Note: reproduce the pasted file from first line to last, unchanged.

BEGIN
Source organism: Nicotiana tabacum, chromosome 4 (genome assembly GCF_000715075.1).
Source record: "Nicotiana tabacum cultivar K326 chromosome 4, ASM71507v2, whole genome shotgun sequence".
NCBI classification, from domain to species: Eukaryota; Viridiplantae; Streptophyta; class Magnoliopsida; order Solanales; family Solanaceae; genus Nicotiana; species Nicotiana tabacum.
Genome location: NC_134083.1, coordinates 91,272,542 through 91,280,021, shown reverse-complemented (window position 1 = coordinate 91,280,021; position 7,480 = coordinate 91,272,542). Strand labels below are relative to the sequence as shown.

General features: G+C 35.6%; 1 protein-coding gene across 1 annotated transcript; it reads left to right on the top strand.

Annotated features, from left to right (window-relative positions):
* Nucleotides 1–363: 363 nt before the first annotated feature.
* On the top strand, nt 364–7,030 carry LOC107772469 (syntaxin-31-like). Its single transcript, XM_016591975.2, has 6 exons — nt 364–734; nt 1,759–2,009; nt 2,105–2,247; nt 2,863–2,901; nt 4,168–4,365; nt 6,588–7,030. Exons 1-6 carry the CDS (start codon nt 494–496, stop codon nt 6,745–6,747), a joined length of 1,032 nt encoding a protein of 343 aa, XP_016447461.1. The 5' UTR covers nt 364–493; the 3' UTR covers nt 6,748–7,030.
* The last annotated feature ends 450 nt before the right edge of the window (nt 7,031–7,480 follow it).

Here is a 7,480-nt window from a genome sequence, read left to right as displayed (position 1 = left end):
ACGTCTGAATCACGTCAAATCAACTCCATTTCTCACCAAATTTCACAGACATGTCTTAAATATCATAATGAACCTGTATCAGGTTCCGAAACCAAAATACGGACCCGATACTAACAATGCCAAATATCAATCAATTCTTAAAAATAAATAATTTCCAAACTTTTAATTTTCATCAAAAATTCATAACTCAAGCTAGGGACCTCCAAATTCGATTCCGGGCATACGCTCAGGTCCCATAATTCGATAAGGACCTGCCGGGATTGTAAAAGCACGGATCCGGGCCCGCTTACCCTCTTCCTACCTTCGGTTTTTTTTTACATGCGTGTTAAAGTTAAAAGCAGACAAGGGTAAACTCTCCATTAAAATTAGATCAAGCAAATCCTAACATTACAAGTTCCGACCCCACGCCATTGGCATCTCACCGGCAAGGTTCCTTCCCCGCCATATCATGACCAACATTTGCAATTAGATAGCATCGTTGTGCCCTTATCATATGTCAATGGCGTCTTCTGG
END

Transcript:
Source organism: Nicotiana tabacum, chromosome 4 (genome assembly GCF_000715075.1).
Source record: "Nicotiana tabacum cultivar K326 chromosome 4, ASM71507v2, whole genome shotgun sequence".
NCBI classification, from domain to species: Eukaryota; Viridiplantae; Streptophyta; class Magnoliopsida; order Solanales; family Solanaceae; genus Nicotiana; species Nicotiana tabacum.
Genome location: NC_134083.1, coordinates 91,272,542 through 91,280,021, shown reverse-complemented (window position 1 = coordinate 91,280,021; position 7,480 = coordinate 91,272,542). Strand labels below are relative to the sequence as shown.

General features: G+C 35.6%; 1 protein-coding gene across 1 annotated transcript; it reads left to right on the top strand.

Annotated features, from left to right (window-relative positions):
* Nucleotides 1–363: 363 nt before the first annotated feature.
* On the top strand, nt 364–7,030 carry LOC107772469 (syntaxin-31-like). Its single transcript, XM_016591975.2, has 6 exons — nt 364–734; nt 1,759–2,009; nt 2,105–2,247; nt 2,863–2,901; nt 4,168–4,365; nt 6,588–7,030. Exons 1-6 carry the CDS (start codon nt 494–496, stop codon nt 6,745–6,747), a joined length of 1,032 nt encoding a protein of 343 aa, XP_016447461.1. The 5' UTR covers nt 364–493; the 3' UTR covers nt 6,748–7,030.
* The last annotated feature ends 450 nt before the right edge of the window (nt 7,031–7,480 follow it).

Here is a 7,480-nt window from a genome sequence, read left to right as displayed (position 1 = left end):
ACGTCTGAATCACGTCAAATCAACTCCATTTCTCACCAAATTTCACAGACATGTCTTAAATATCATAATGAACCTGTATCAGGTTCCGAAACCAAAATACGGACCCGATACTAACAATGCCAAATATCAATCAATTCTTAAAAATAAATAATTTCCAAACTTTTAATTTTCATCAAAAATTCATAACTCAAGCTAGGGACCTCCAAATTCGATTCCGGGCATACGCTCAGGTCCCATAATTCGATAAGGACCTGCCGGGATTGTAAAAGCACGGATCCGGGCCCGCTTACCCTCTTCCTACCTTCGGTTTTTTTTTACATGCGTGTTAAAGTTAAAAGCAGACAAGGGTAAACTCTCCATTAAAATTAGATCAAGCAAATCCTAACATTACAAGTTCCGACCCCACGCCATTGGCATCTCACCGGCAAGGTTCCTTCCCCGCCATATCATGACCAACATTTGCAATTAGATAGCATCGTTGTGCCCTTATCATATGTCAATGGCGTCTTCTGG